Scotland To Introduce Plastic Bag Charge

Scotland is to introduce a plastic bag charge for shoppers by 2014.

Retailers will have to charge a minimum of 5p per bag, as part of a move to reduce carrier bag use.

The move would bring Scotland in line with Northern Ireland, which already has a similar scheme in place.

Environment Secretary Richard Lochhead announced the move today.

He said shoppers would be encouraged to reuse carrier bags to cut down on the 750m bags used in Scotland each year.

Regulations will be introduced in the Scottish Parliament in time for businesses to start charging by October 2014.

Richard Lochhead said: "Discarded carrier bags highlight our throwaway society. We use more carrier bags per head in Scotland than any other part of the UK and this is unsustainable.

"Carrier bags are a highly visible aspect of litter and we are taking decisive action to decrease their number. By reducing the amount being carelessly discarded we can cut litter and its impact on our environment and economy. A small charge should also encourage us all to stop and think about what we discard and what can be re-used.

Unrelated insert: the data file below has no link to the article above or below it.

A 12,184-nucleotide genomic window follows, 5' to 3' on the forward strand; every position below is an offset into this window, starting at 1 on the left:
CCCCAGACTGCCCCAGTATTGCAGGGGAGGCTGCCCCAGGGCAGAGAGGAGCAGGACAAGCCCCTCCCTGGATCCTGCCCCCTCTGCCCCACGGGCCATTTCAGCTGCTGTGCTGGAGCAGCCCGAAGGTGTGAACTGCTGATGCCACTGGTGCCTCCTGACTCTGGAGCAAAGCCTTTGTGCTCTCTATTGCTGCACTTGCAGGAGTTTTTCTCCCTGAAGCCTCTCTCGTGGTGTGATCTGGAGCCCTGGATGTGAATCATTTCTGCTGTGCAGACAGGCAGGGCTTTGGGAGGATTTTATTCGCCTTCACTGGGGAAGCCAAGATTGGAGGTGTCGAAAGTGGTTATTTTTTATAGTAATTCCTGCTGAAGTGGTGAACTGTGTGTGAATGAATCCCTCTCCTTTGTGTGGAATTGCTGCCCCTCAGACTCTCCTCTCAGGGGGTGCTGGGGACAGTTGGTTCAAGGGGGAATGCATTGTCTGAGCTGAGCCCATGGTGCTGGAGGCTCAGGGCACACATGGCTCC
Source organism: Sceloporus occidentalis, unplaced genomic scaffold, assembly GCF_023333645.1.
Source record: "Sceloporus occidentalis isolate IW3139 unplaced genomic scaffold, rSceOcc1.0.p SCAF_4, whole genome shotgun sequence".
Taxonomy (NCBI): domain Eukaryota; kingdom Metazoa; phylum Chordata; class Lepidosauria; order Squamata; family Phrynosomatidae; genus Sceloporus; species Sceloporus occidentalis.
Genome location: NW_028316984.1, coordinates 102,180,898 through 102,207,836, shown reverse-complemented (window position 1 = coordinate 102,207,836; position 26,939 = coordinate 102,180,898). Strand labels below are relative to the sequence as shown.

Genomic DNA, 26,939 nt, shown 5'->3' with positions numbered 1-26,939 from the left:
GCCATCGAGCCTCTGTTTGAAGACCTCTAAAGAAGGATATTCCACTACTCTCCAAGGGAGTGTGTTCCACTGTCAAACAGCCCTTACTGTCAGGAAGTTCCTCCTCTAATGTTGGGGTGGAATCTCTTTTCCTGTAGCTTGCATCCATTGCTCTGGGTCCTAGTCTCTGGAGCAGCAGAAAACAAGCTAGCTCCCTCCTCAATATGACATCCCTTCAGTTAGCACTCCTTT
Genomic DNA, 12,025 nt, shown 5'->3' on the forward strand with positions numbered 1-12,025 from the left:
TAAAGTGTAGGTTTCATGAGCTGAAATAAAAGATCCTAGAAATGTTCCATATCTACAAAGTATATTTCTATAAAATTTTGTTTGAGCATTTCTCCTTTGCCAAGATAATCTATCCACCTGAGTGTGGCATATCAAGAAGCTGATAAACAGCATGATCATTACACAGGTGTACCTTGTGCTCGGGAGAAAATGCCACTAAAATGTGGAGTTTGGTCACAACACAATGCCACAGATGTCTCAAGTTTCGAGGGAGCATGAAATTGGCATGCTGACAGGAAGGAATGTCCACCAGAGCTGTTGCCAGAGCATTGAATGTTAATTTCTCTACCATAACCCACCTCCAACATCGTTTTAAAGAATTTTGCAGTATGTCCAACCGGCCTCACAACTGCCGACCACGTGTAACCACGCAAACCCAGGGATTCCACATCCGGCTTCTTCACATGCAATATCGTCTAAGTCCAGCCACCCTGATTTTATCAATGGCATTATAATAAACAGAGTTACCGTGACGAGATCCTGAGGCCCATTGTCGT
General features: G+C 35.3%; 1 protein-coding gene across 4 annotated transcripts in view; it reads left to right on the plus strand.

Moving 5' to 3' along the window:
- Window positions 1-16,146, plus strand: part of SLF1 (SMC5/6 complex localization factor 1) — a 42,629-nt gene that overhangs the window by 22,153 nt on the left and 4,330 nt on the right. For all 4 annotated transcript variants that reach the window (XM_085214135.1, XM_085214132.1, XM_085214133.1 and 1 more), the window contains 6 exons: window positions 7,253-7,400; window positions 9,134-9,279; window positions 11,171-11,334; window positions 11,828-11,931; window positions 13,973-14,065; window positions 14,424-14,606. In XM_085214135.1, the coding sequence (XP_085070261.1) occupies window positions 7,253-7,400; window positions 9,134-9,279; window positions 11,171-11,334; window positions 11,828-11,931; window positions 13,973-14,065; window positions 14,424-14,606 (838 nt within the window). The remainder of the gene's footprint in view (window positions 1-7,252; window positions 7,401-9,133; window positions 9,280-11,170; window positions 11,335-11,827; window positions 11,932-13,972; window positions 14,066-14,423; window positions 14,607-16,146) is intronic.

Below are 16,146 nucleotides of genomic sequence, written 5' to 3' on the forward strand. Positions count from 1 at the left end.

"We have seen elsewhere that carrier bag charging has been effective in encouraging people to reuse bags. This charge is not a tax but will see retailers donating the proceeds to charity - this could be up to £5m per year after retailers have covered their costs.

"Thousands of Scottish people already use bags for life and some retailers already charge. It is now time, however, for a national effort."

Iain Gulland, Director, Zero Waste Scotland, said: "Zero Waste Scotland supports initiatives that tackle litter and help achieve a zero waste society, so we welcome the Scottish Government’s decision to implement a levy on single use bags.

"We can all reduce the impact of carrier bags by making sure that when we must take one, we re-use it over and over again as many times as possible and then recycle it at the end of its life.

"Encouraging the reuse of carrier bags will complement wider action to tackle litter, which will be published later this summer. Moves to cut litter on land, in the sea and river systems will be set out as strategies for consultation."

As in Northern Ireland, some types of bags will be exempt, mainly for health and safety reasons and privacy such as bags for prescriptions, certain fresh foods and unpackaged blades.


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